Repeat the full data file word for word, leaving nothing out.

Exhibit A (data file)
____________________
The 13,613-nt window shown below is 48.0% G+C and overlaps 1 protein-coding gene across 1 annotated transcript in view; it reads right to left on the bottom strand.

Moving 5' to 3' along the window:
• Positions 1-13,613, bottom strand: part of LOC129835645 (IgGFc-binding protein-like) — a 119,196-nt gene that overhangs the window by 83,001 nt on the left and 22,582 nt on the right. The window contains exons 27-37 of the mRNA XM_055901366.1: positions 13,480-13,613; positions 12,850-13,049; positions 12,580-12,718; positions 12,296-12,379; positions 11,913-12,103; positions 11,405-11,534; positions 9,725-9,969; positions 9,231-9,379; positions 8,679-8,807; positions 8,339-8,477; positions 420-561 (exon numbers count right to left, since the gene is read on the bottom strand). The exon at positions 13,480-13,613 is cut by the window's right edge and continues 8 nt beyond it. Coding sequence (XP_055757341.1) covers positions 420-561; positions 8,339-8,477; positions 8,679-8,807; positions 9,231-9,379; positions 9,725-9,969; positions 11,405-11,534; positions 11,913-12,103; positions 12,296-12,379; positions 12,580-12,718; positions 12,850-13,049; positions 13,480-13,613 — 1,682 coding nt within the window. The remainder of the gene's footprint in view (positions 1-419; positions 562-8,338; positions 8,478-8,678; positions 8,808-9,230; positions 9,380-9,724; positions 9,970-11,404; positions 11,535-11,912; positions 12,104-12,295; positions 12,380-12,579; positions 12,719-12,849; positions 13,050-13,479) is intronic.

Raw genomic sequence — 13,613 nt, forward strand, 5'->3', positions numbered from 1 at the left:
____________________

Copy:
The 13,613-nt window shown below is 48.0% G+C and overlaps 1 protein-coding gene across 1 annotated transcript in view; it reads right to left on the bottom strand.

Moving 5' to 3' along the window:
• Positions 1-13,613, bottom strand: part of LOC129835645 (IgGFc-binding protein-like) — a 119,196-nt gene that overhangs the window by 83,001 nt on the left and 22,582 nt on the right. The window contains exons 27-37 of the mRNA XM_055901366.1: positions 13,480-13,613; positions 12,850-13,049; positions 12,580-12,718; positions 12,296-12,379; positions 11,913-12,103; positions 11,405-11,534; positions 9,725-9,969; positions 9,231-9,379; positions 8,679-8,807; positions 8,339-8,477; positions 420-561 (exon numbers count right to left, since the gene is read on the bottom strand). The exon at positions 13,480-13,613 is cut by the window's right edge and continues 8 nt beyond it. Coding sequence (XP_055757341.1) covers positions 420-561; positions 8,339-8,477; positions 8,679-8,807; positions 9,231-9,379; positions 9,725-9,969; positions 11,405-11,534; positions 11,913-12,103; positions 12,296-12,379; positions 12,580-12,718; positions 12,850-13,049; positions 13,480-13,613 — 1,682 coding nt within the window. The remainder of the gene's footprint in view (positions 1-419; positions 562-8,338; positions 8,478-8,678; positions 8,808-9,230; positions 9,380-9,724; positions 9,970-11,404; positions 11,535-11,912; positions 12,104-12,295; positions 12,380-12,579; positions 12,719-12,849; positions 13,050-13,479) is intronic.

Raw genomic sequence — 13,613 nt, forward strand, 5'->3', positions numbered from 1 at the left: